Exploitation Route In global models of fluvial CO2 efflux and to understand weathering of limestone
Sectors Environment

Description This data has been used as part of public understanding of science activity. These are national and international. The most recent national event was a presentation I gave as part of a Xmas Lecture hosted by the University of Glasgow in Dec. 2018 for secondary school geography students. The most recent presentation that used this data was in an international public outreach event called "Science on Tap", which was was hosted by the Chinese Academy of Science, Institute of Soil Science, in the stunning location of Taicheng Library, inside the Old City Walls, in Nanjing, China on the 24th April 2018. Science on Tap is a China-wide campaign led by UK Research and Innovation, showcasing excellence in collaborative research between China and the UK. Alongside a great turn-out of local young scientists, the event was attended by numerous local media companies including Jiangsu Broadcasting Corp who filmed interviews and the talks. News articles were also released after the event from the attending journalists and there was a large coverage on social media outlets. Additionally as part of the pathways to impact Geobus at St Andrew's University have a created teaching resource that is aligned with this research. GeoBus teaching packages cover broad areas of Earth science and are aimed at supporting STEM subject teaching generally, as well as highlighting career opportunities in Earth Science and other STEM subjects. It can be sourced here under the carbonate landscapes sub-menu.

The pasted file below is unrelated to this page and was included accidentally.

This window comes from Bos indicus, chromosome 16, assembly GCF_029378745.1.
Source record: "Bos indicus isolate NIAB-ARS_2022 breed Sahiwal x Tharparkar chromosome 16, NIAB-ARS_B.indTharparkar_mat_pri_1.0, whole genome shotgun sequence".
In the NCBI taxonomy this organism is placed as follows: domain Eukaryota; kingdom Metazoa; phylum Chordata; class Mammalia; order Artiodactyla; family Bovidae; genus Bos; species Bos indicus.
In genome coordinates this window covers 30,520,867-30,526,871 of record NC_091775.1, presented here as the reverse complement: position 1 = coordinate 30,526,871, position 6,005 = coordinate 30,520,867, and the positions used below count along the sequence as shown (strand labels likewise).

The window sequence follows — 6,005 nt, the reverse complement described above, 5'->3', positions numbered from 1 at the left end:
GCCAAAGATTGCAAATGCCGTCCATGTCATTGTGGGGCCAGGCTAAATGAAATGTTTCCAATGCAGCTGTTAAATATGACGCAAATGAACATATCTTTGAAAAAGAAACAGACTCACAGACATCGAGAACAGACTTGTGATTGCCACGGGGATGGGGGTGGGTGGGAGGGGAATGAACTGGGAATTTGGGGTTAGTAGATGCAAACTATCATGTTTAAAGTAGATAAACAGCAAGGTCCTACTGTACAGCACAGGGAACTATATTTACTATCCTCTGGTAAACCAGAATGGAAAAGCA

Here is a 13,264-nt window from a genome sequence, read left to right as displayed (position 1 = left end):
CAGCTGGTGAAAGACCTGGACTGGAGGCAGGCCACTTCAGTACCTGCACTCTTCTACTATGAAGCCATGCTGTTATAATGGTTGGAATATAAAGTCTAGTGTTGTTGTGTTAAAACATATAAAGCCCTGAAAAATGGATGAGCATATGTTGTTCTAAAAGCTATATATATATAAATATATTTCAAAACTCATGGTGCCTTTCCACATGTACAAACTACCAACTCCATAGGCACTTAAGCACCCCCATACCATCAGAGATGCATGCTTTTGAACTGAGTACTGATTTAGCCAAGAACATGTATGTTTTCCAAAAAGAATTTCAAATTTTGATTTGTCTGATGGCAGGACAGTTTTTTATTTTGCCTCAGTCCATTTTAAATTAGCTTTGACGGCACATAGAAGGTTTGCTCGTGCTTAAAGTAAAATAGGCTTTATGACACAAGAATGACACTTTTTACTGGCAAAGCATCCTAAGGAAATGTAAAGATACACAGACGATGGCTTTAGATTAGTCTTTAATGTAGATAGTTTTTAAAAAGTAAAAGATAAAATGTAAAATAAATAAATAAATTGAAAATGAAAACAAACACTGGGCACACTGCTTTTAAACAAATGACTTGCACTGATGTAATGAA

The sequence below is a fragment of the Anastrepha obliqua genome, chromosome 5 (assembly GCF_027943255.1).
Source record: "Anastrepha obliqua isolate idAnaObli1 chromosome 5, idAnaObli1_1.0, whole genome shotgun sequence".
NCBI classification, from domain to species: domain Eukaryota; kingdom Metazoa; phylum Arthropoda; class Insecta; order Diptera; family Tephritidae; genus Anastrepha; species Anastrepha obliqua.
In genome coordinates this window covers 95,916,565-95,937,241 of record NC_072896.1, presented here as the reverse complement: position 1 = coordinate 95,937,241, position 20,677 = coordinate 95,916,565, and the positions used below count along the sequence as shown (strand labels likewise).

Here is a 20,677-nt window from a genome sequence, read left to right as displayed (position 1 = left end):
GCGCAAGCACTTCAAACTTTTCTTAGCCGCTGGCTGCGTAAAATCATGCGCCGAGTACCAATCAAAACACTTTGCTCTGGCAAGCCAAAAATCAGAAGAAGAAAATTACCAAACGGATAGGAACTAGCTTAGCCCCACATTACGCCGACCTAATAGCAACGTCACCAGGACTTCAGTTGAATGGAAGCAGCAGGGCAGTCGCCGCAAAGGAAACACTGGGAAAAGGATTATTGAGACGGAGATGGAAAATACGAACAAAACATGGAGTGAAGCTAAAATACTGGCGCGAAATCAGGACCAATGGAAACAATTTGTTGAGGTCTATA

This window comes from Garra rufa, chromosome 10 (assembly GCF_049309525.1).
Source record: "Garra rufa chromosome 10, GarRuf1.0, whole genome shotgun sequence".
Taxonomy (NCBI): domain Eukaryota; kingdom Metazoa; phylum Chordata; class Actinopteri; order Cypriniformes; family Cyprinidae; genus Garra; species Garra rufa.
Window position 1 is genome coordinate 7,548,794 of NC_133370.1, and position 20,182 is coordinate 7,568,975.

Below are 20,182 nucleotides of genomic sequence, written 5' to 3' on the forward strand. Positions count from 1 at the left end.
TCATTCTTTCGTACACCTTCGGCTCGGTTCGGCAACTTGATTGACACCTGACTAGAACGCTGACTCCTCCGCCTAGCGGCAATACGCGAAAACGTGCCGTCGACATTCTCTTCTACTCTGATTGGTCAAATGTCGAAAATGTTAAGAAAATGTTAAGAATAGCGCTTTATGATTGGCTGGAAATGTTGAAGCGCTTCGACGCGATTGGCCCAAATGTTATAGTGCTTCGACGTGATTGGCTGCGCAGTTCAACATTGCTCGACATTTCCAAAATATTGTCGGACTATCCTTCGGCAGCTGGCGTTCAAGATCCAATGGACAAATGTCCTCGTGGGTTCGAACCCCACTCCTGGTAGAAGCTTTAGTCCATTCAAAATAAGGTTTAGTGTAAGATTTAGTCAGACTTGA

Sector Environment
Impact Types Cultural,Societal